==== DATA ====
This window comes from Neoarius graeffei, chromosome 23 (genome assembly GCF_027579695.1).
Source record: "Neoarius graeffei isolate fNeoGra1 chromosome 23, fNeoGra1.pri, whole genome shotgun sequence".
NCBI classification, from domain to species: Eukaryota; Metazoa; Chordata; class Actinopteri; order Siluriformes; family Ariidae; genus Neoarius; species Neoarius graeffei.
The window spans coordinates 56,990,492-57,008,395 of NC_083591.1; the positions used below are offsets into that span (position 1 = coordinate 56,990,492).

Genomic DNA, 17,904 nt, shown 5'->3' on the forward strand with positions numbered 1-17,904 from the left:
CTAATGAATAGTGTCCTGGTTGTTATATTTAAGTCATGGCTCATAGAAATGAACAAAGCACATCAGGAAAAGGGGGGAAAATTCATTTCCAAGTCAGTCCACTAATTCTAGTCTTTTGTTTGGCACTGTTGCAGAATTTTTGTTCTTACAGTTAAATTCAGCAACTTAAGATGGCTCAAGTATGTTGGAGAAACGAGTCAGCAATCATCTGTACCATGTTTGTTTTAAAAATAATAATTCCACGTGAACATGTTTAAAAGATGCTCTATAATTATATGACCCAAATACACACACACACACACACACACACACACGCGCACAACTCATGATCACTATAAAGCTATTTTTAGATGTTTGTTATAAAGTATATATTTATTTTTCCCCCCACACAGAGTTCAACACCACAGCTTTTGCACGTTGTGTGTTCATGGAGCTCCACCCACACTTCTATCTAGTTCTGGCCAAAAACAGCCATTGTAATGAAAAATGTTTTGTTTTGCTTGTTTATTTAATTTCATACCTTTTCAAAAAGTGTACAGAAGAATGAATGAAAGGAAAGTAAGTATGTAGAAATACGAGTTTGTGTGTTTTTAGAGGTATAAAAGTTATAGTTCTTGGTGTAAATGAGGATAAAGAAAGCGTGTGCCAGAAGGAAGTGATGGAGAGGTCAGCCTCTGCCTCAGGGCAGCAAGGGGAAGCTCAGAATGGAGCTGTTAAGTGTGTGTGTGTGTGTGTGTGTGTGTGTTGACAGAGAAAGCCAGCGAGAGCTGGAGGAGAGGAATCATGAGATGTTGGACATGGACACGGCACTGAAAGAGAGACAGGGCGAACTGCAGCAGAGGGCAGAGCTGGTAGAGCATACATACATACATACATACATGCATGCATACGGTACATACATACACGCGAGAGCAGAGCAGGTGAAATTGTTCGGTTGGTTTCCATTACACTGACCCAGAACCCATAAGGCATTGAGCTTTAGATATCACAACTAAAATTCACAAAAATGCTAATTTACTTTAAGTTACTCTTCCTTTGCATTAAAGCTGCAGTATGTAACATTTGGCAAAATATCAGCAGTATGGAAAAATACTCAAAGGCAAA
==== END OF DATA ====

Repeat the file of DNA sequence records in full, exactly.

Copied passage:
This window comes from Neoarius graeffei, chromosome 23 (genome assembly GCF_027579695.1).
Source record: "Neoarius graeffei isolate fNeoGra1 chromosome 23, fNeoGra1.pri, whole genome shotgun sequence".
NCBI classification, from domain to species: Eukaryota; Metazoa; Chordata; class Actinopteri; order Siluriformes; family Ariidae; genus Neoarius; species Neoarius graeffei.
The window spans coordinates 56,990,492-57,008,395 of NC_083591.1; the positions used below are offsets into that span (position 1 = coordinate 56,990,492).

Genomic DNA, 17,904 nt, shown 5'->3' on the forward strand with positions numbered 1-17,904 from the left:
CTAATGAATAGTGTCCTGGTTGTTATATTTAAGTCATGGCTCATAGAAATGAACAAAGCACATCAGGAAAAGGGGGGAAAATTCATTTCCAAGTCAGTCCACTAATTCTAGTCTTTTGTTTGGCACTGTTGCAGAATTTTTGTTCTTACAGTTAAATTCAGCAACTTAAGATGGCTCAAGTATGTTGGAGAAACGAGTCAGCAATCATCTGTACCATGTTTGTTTTAAAAATAATAATTCCACGTGAACATGTTTAAAAGATGCTCTATAATTATATGACCCAAATACACACACACACACACACACACACACACGCGCACAACTCATGATCACTATAAAGCTATTTTTAGATGTTTGTTATAAAGTATATATTTATTTTTCCCCCCACACAGAGTTCAACACCACAGCTTTTGCACGTTGTGTGTTCATGGAGCTCCACCCACACTTCTATCTAGTTCTGGCCAAAAACAGCCATTGTAATGAAAAATGTTTTGTTTTGCTTGTTTATTTAATTTCATACCTTTTCAAAAAGTGTACAGAAGAATGAATGAAAGGAAAGTAAGTATGTAGAAATACGAGTTTGTGTGTTTTTAGAGGTATAAAAGTTATAGTTCTTGGTGTAAATGAGGATAAAGAAAGCGTGTGCCAGAAGGAAGTGATGGAGAGGTCAGCCTCTGCCTCAGGGCAGCAAGGGGAAGCTCAGAATGGAGCTGTTAAGTGTGTGTGTGTGTGTGTGTGTGTGTGTTGACAGAGAAAGCCAGCGAGAGCTGGAGGAGAGGAATCATGAGATGTTGGACATGGACACGGCACTGAAAGAGAGACAGGGCGAACTGCAGCAGAGGGCAGAGCTGGTAGAGCATACATACATACATACATACATGCATGCATACGGTACATACATACACGCGAGAGCAGAGCAGGTGAAATTGTTCGGTTGGTTTCCATTACACTGACCCAGAACCCATAAGGCATTGAGCTTTAGATATCACAACTAAAATTCACAAAAATGCTAATTTACTTTAAGTTACTCTTCCTTTGCATTAAAGCTGCAGTATGTAACATTTGGCAAAATATCAGCAGTATGGAAAAATACTCAAAGGCAAA